There are a few different remedies available for bladder infections. Some are medical, while others are lifestyle-oriented.
One of the most basic steps you can take to treat a bladder infection is to drink more water. This will serve two main purposes. The first is that it will increase the volume of your urine output, and thus the effectiveness of expelling bacteria. Some mild bladder infections can be dealt with purely through this method. The second reason is that it will dilute your urine. Urine is made up of water, various waste products, and acids from your body. The darker the urine, the more concentrated it is; it also increases your likelihood of experiencing pain or discomfort when it passes through. Diluting your urine can help mitigate the pain caused by the infection.
Try to avoid caffeinated drinks when you have a bladder infection. Caffeine will irritate the bladder under normal conditions and this will become exacerbated by the presence of an infection.
To mitigate the pain a bladder infection can cause, a heating pad or hot water bottle can help. As always when using these items, make sure there is a towel or similar barrier between your skin and the heat source to avoid getting burned. Low-to-moderate heat spread over the abdomen can help relieve the dull ache that sometimes occurs in bladder infections.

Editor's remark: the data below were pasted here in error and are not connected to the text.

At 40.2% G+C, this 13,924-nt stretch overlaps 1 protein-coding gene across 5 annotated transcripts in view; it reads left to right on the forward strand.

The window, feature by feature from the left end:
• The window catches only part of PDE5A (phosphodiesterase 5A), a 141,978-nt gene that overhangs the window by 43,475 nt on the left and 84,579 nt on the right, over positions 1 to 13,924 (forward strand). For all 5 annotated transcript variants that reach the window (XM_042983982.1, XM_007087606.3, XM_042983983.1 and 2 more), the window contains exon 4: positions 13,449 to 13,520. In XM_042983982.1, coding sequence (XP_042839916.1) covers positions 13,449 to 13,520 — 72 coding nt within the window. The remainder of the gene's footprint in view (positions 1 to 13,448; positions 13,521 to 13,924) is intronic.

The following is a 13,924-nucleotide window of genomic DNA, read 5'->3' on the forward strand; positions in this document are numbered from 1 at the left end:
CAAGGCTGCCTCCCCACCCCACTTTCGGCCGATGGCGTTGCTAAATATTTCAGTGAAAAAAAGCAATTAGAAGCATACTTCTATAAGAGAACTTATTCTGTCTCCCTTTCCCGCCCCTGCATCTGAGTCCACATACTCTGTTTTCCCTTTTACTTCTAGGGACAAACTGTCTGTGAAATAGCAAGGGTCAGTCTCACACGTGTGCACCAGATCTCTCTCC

If your infection is persistent, your doctor may prescribe antibiotics. If this happens, it’s important to take the full course as instructed. Even if symptoms go away, continue taking the medication or else it may return.
Preventing a Bladder Infection
It is a good idea to refrain from resisting the urge to urinate for long. Prolonging the amount of time urine spends in the bladder increases the chance for bacteria to grow. Urination is also advisable after intercourse, since it will flush out any bacteria that were pushed in. Urinating regularly is both a strong preventative measure and an effective treatment.
Incidentally, there is no risk of your bladder “bursting” from holding it in, unless there is some sort of pre-existing damage or injury. Your body will void itself involuntarily before that happens.
Your clothing also plays a role in your risk of developing a bladder infection. Tight-fitting pants or underwear can trap moisture and create a breeding ground for bacteria. Wearing loose-hanging pants or skirts and cotton underwear will help promote air circulation and reduce bacteria growth. This is especially important on hot days or when you expect to be exerting sweating a lot.
Sources for Today’s Article:
Roth, E., “7 Best Remedies for Bladder Infections,” Healthline web site, August 22, 2013; http://www.healthline.com/health/bladder-infection-treatments#Overview1.
“Understanding Bladder Infections — the Basics,” WebMD web site; http://www.webmd.com/a-to-z-guides/understanding-bladder-infections-basic-information, last accessed August 31, 2015.
“Understanding Bladder Infections — Diagnosis and Treatment,” WebMD web site; http://www.webmd.com/a-to-z-guides/understanding-bladder-infections-diagnosis-and-treatment, last accessed August 31, 2015.